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Clinical lecturer posts under threat
  1. T J DAVID
  1. University Department of Child Health
  2. Booth Hall Children’s Hospital
  3. Manchester M9 7AA

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    Editor,—Should anyone decide to scrap secondary school education, one effect would be to make it near impossible for anyone to go to university. To axe clinical lecturer posts, as discussed in the alarming January 1997 editorial in the journal,1 would be an equally insane act, and would at a stroke virtually abolish recruitment into academic medicine.

    The problem is that it is near impossible to get clinical lecturers to perform world class research (a) early in their research careers and (b) while needing to continue with clinical training. The situation is bizarre: it is like expecting an 11 year old to play cricket for England. The poor child needs to get further experience in the sport, as well as needing to continue with a general education. The solution is quite simply to forget about 11 year olds as being eligible for the national team, and to concentrate on their further development. By agreement with the Higher Education Funding Council for England (HEFCE), who make the rules, clinical lecturers should be excluded from the quinquennial research assessment exercise.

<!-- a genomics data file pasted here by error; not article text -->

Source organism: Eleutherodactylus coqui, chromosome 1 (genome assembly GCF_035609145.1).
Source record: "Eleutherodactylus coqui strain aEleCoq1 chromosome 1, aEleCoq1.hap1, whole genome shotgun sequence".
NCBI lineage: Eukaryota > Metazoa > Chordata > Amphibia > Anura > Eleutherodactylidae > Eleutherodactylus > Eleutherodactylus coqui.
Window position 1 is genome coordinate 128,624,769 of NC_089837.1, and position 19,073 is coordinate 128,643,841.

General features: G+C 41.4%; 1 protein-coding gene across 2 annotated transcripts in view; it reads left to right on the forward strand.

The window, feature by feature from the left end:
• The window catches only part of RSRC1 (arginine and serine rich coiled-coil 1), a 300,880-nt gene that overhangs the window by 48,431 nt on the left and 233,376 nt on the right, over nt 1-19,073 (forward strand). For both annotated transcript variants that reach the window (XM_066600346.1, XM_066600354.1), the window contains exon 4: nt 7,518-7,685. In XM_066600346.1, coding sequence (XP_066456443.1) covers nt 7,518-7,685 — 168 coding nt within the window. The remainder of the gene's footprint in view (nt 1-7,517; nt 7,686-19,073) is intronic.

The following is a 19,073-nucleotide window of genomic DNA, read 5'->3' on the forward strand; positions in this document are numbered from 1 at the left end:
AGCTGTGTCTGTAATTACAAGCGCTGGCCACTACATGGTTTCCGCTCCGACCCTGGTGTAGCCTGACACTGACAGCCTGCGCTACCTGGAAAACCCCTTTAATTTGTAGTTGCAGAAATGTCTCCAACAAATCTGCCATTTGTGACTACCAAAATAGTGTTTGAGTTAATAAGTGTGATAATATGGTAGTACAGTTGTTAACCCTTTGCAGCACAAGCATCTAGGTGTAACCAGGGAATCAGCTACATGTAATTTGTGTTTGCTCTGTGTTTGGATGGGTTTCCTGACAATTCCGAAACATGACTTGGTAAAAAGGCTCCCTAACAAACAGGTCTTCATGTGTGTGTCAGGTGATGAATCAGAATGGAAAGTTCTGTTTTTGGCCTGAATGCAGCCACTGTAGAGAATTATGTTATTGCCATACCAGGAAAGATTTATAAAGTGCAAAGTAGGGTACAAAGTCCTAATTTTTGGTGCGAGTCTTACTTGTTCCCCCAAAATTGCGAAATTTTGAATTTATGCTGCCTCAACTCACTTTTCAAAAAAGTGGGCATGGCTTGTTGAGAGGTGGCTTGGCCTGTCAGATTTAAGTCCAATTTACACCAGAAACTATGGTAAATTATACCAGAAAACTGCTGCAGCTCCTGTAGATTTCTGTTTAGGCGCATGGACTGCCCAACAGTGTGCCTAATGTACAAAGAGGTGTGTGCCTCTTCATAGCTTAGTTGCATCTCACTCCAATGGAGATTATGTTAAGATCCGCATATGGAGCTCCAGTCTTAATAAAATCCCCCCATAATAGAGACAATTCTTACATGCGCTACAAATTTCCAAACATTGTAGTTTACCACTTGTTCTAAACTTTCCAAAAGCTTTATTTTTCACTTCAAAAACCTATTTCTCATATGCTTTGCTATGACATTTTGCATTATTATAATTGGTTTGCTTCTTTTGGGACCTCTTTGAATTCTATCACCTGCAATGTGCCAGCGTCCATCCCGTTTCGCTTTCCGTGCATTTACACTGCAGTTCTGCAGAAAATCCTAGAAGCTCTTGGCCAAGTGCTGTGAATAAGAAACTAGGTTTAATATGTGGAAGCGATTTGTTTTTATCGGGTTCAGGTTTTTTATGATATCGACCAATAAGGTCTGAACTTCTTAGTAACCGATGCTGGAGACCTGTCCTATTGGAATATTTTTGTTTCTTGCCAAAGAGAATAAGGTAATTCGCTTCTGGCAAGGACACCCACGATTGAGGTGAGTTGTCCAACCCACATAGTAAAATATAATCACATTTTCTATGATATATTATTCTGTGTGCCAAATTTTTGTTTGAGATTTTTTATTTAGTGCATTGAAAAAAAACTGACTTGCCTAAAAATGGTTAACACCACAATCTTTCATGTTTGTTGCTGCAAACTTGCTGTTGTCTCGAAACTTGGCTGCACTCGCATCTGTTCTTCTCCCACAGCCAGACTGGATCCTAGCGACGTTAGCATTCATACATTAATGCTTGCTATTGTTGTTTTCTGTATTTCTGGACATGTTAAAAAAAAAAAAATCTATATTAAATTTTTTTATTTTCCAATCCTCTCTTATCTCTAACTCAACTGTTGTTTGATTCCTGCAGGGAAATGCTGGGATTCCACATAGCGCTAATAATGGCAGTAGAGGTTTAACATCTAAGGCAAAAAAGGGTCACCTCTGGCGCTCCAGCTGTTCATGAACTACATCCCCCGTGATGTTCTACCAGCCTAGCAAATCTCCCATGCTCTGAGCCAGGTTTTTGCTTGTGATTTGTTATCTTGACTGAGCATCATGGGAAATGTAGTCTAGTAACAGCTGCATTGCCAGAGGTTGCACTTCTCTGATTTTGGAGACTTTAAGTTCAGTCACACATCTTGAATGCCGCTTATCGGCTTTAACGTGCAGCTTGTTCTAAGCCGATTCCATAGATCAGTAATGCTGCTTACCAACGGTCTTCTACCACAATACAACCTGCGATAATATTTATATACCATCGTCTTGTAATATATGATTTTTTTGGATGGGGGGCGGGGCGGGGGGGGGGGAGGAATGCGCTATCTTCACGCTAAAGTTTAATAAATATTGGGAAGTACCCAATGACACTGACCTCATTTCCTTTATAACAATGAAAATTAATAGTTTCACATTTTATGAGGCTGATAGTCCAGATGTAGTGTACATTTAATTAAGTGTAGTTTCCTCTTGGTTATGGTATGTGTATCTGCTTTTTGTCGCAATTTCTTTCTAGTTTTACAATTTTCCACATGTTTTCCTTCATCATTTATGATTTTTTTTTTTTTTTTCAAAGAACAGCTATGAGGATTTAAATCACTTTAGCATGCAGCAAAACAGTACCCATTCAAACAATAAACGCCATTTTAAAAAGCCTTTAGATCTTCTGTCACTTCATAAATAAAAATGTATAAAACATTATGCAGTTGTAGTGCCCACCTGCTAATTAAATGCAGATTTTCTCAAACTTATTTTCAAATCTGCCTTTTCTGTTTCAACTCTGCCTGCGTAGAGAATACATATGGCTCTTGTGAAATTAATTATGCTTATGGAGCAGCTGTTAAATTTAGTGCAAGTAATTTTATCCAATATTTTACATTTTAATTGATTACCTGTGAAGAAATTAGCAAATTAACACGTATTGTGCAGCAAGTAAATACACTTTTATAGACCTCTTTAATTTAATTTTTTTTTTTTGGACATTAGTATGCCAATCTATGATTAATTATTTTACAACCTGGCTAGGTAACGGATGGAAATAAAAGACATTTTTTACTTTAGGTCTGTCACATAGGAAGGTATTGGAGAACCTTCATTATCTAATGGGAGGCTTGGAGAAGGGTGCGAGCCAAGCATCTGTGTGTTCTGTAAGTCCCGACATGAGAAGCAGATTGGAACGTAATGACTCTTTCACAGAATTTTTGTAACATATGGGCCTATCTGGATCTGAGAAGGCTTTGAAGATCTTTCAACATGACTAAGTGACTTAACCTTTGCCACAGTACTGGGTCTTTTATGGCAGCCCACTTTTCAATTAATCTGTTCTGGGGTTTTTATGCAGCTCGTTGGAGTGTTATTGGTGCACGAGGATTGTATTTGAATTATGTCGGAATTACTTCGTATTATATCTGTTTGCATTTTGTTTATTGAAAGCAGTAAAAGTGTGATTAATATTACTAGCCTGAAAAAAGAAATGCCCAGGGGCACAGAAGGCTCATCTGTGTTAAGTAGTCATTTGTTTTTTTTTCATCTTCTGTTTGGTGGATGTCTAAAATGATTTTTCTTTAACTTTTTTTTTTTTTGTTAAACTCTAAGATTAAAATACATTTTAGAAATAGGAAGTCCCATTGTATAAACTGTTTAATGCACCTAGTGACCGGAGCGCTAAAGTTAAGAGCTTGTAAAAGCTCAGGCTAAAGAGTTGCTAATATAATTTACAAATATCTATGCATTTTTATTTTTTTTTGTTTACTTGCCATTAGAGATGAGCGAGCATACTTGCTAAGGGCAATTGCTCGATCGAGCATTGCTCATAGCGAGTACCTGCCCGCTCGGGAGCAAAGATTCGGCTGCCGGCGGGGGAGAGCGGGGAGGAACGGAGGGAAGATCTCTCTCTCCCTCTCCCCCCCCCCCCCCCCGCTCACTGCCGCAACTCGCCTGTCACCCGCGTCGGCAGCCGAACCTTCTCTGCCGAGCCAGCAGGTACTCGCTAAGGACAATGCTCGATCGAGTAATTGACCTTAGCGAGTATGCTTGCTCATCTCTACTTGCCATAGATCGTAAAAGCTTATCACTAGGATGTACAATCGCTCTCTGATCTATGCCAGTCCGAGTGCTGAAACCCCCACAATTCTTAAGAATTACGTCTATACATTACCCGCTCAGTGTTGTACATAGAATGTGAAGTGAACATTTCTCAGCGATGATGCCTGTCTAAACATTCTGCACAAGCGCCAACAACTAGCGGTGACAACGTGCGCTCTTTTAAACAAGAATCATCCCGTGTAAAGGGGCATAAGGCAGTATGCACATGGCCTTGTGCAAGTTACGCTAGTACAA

In commenting on the Archives editorial, an editorial in the Lancet has summed up the situation as ‘a research culture that asks too much’.2 Radical alternatives have been proposed, but are unlikely to work. One option, for which there is considerable pressure, is to make clinical lecturers wholly supernumerary to the clinical service, for approximately three years—sufficient time for a PhD. They would be engaged 100% of the time on research, and would have to spend additional years undergoing clinical training. However such an arrangement would require aspiring academics to take a very large salary drop, hardly a practical way to tackle the existing combined difficulties of recruiting into paediatrics and into academic medicine. Another option would be for NHS trusts to take over the funding of HEFCE funded clinical lecturer posts, but this seems little more than a pipe dream given the existing difficulties of getting NHS trusts to fund ordinary training grade posts.

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